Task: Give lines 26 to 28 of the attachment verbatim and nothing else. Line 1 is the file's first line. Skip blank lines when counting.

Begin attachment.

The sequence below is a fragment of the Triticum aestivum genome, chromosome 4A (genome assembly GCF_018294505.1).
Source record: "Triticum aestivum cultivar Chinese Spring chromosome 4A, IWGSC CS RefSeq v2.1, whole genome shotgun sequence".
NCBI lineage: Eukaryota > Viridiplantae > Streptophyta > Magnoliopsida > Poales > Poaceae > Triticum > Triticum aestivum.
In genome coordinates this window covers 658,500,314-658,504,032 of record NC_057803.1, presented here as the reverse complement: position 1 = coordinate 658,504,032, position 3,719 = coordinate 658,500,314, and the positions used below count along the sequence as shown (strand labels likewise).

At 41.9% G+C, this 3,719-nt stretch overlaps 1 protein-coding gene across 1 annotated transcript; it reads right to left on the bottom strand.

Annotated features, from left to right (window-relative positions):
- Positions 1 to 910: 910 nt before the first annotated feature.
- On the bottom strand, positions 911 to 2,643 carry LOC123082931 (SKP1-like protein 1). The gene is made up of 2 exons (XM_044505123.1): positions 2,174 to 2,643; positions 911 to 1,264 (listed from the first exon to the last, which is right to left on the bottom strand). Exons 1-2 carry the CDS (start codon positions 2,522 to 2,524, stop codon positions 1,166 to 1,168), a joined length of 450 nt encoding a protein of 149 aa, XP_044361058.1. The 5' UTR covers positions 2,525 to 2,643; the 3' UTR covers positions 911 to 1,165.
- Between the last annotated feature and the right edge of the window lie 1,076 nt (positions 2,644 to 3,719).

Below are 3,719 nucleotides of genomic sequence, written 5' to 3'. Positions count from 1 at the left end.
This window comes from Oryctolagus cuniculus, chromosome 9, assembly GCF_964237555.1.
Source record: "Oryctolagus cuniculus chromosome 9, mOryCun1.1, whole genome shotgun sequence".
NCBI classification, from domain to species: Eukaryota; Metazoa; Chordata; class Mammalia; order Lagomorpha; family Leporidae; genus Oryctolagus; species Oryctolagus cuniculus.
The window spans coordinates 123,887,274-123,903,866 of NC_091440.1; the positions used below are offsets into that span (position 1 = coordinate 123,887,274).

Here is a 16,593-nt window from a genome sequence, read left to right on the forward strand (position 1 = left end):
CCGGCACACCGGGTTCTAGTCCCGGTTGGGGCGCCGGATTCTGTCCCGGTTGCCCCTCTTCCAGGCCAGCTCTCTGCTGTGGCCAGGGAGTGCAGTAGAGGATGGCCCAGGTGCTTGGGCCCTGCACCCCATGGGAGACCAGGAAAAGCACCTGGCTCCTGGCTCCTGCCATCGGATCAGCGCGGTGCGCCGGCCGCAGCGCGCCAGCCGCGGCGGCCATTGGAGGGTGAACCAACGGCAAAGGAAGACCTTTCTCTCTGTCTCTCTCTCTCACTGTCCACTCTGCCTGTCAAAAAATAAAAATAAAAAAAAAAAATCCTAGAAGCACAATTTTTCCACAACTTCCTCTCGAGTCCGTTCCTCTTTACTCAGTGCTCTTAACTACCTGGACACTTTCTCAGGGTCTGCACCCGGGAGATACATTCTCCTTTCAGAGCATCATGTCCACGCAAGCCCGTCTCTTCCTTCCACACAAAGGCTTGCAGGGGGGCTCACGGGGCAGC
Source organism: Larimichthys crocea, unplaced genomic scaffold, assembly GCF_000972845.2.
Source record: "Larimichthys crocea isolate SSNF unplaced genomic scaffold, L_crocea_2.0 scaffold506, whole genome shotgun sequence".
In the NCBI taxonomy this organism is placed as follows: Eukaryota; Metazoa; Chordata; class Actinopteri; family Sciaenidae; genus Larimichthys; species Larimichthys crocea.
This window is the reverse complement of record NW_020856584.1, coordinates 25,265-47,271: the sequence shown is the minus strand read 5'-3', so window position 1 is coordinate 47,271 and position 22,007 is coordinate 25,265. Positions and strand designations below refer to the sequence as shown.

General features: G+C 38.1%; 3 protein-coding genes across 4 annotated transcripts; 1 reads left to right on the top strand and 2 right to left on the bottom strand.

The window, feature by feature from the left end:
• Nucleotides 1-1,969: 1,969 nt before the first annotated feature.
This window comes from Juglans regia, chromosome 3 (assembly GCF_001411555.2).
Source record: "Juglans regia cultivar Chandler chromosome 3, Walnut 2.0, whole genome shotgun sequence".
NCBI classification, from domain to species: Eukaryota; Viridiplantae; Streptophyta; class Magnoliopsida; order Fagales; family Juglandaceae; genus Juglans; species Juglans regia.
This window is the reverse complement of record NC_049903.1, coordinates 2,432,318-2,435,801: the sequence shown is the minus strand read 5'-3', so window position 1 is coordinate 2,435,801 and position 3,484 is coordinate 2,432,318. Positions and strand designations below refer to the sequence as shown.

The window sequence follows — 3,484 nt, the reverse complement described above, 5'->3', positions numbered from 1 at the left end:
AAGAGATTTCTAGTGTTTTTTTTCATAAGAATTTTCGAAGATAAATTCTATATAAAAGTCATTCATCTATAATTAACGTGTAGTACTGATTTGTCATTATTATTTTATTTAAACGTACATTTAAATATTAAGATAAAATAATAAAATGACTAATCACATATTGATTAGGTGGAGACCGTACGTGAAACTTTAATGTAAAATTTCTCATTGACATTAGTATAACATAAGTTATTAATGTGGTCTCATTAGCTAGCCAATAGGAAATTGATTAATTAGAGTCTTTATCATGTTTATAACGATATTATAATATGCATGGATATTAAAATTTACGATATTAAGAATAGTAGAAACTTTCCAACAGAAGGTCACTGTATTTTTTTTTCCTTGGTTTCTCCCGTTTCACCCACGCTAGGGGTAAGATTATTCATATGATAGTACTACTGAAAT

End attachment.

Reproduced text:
NCBI classification, from domain to species: Eukaryota; Viridiplantae; Streptophyta; class Magnoliopsida; order Fagales; family Juglandaceae; genus Juglans; species Juglans regia.
This window is the reverse complement of record NC_049903.1, coordinates 2,432,318-2,435,801: the sequence shown is the minus strand read 5'-3', so window position 1 is coordinate 2,435,801 and position 3,484 is coordinate 2,432,318. Positions and strand designations below refer to the sequence as shown.

The window sequence follows — 3,484 nt, the reverse complement described above, 5'->3', positions numbered from 1 at the left end: